Dozens of stunt performers have signed a letter sent today to the leadership of SAG-AFTRA calling for an end to “wigging” – the age-old practice of putting wigs and dresses on stuntmen so they can double for actresses – and “paint-downs,” in which dark make-up is applied to white stunt performers so that they can double for actors of color. “In the stunt industry, diversity and inclusion have long been overlooked and discouraged, and it’s long past time for these practices to end,” said stuntwoman Crystal Santos, who spearheaded the campaign.
In response to the letter, SAG-AFTRA said that it “stands in solidarity with performers whose opportunities to work in stunt roles have been denied or limited because of bias against women, minorities and performers with disabilities. SAG-AFTRA has long recognized the difficulties faced by diverse performers seeking to establish themselves as stunt professionals and has bargained into our main television and film contract language that requires producers and stunt coordinators to consider and endeavor to cast women, minorities and performers with disabilities for stunt roles. Our contract also explicitly addresses the practice of ‘painting down’ and provides that this practice is ‘presumptively improper.’
“While discriminatory intent is often difficult and sometimes even impossible to prove, that has not stopped SAG-AFTRA from investigating and interceding when instances of ‘wigging,’ ‘painting down’ or other similar practices are reported to us. The specific complaint alleging that a SAG-AFTRA national board member has been engaged for a stunt doubling role in violation of these provisions and principles has only recently been brought to us. We are reviewing and will take whatever action is necessary and appropriate to enforce our contract. Our focus is on holding Producers accountable for their responsibilities under the collective bargaining agreement. The responsibility to hire fairly and in compliance with our contract and the law lies with the stunt coordinator and ultimately the Producer.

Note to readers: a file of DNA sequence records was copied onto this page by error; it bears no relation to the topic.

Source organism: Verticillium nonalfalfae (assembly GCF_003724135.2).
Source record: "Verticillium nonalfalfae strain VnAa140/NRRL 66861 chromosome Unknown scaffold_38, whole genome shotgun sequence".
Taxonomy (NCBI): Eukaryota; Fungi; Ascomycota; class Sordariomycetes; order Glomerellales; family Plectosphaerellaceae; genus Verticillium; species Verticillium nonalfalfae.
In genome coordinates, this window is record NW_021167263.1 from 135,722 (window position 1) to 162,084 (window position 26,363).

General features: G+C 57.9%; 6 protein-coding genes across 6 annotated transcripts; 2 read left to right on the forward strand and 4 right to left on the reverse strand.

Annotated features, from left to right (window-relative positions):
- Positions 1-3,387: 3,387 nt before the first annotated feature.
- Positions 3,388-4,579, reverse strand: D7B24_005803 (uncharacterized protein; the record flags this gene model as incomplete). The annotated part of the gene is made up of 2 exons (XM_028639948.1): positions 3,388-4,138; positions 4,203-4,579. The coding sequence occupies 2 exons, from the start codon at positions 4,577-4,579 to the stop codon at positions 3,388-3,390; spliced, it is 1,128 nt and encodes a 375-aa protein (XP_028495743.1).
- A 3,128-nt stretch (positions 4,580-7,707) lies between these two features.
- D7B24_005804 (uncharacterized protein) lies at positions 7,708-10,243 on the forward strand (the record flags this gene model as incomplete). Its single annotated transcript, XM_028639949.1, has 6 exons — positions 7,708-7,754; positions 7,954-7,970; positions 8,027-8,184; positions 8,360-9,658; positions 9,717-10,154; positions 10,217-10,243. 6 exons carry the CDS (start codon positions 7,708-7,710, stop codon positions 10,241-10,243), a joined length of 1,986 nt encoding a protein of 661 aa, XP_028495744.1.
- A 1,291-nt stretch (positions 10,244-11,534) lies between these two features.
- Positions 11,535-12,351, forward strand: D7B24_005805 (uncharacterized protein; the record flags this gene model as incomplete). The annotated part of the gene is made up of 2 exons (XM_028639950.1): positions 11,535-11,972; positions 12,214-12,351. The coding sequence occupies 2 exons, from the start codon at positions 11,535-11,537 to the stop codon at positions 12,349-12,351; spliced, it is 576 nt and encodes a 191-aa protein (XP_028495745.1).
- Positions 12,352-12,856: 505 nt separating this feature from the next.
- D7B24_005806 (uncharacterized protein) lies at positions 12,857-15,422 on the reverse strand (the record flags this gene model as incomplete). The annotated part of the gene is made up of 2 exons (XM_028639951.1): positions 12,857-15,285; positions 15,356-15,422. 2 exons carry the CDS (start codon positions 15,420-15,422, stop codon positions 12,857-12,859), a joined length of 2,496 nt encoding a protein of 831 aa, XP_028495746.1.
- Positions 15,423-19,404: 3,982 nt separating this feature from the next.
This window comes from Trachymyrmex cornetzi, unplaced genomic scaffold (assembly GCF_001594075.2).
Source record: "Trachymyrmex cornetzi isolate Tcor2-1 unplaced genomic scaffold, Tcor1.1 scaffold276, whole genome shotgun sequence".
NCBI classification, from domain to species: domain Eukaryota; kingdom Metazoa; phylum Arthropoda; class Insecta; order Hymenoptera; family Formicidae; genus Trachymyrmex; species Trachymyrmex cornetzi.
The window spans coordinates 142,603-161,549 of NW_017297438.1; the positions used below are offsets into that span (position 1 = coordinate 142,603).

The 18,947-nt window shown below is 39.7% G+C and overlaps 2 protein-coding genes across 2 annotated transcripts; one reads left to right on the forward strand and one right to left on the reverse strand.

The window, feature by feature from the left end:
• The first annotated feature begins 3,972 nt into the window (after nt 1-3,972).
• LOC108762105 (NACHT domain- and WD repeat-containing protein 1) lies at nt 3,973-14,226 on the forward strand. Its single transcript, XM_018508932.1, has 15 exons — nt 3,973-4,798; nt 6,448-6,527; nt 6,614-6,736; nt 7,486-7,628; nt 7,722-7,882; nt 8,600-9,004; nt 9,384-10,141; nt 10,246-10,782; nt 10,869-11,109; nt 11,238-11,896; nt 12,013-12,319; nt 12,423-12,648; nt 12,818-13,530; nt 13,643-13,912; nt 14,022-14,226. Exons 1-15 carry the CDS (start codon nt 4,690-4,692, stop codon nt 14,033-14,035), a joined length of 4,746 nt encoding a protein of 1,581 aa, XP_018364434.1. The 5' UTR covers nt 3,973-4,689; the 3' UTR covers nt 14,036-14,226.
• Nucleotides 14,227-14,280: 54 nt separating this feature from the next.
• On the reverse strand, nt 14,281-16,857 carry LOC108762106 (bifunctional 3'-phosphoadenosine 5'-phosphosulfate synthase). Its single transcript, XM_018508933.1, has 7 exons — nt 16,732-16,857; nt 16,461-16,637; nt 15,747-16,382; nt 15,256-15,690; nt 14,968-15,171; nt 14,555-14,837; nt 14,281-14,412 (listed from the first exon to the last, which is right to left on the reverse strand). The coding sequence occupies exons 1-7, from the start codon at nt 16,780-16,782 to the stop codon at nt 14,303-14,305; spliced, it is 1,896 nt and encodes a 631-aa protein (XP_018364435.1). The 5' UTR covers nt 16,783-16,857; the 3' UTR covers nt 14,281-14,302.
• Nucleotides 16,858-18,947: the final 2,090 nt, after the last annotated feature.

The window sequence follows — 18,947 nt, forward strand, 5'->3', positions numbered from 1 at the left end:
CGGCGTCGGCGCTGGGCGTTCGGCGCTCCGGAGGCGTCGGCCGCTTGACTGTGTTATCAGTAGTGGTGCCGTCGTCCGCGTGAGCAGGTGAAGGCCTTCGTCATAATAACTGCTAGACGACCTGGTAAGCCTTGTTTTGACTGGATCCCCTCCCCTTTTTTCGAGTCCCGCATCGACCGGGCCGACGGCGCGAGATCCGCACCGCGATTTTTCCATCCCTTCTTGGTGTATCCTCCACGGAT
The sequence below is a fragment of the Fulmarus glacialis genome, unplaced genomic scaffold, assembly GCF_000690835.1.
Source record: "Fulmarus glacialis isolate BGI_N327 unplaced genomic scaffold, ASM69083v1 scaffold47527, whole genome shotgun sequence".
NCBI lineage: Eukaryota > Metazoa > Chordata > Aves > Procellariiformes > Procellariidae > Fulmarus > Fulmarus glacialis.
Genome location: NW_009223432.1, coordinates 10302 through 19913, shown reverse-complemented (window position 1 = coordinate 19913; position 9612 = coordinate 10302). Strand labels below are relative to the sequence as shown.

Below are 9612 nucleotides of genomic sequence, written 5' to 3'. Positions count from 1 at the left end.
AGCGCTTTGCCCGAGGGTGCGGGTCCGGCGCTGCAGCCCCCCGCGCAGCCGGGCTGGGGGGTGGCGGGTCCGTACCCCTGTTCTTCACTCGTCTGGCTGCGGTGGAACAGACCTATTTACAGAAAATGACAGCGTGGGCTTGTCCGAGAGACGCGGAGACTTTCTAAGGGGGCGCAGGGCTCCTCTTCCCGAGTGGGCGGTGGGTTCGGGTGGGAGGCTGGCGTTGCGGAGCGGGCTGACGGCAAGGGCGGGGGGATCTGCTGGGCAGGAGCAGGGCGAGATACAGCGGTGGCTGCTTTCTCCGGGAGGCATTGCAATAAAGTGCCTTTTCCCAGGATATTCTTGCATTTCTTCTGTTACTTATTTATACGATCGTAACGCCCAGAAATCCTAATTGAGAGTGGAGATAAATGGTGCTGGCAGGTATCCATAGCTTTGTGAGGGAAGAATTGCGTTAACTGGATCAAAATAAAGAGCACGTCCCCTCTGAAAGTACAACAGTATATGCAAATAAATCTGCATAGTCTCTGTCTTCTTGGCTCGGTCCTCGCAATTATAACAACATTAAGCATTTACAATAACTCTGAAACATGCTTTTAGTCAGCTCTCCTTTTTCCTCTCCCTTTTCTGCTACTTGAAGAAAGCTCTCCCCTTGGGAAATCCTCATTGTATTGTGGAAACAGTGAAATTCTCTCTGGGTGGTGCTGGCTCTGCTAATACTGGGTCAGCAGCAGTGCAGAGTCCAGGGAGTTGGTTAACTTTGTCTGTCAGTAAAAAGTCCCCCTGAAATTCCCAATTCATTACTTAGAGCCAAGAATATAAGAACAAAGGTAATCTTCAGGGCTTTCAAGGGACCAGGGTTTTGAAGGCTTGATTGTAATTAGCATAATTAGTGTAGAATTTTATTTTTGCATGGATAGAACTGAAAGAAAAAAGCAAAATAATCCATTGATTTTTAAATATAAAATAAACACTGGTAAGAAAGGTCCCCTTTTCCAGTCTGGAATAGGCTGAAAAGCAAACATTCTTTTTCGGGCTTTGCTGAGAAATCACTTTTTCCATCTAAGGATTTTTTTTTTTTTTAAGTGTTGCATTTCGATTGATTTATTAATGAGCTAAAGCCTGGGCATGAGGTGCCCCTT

“SAG-AFTRA is pleased to see performers advocate for fair hiring practices in the area of stunts and urge an open dialog on this subject and the possibility of deeper cooperation in the pursuit of this shared objective. We have great respect for the amazing work that our stunt performers and coordinators do to bring so many incredible action sequences to life and we respect their commitment to safety and excellence. We also believe, however, that more should be done to broaden access to this work, comply with the non-discrimination provisions of our contract and ensure that the American scene is depicted fairly and accurately, including when stunts are involved.
“We have watched from the outside as white stunt performers are painted down, or men wigged in a grotesque simulation of those of us denied employment,” the letter says. “Modern-day blackface is Hollywood’s shameful secret.”
These practices, their letter says, have been going on “for decades,” with employers and stunt coordinators overlooking qualified women and stunt performers of color “via nepotism, racism, intimidation and slander,” while “our talents are overlooked, denied and discredited; our professional opportunities foreclosed, our careers foreshortened.”
“A job wrongfully denied is also dollars unearned,” the letter says, “meaning rent unpaid, food unsought, health coverage unachieved and a pension underfunded. A moment of discrimination can last a lifetime, seared in our minds, branded on our credits lists and inscribed in red ink on our bank statements.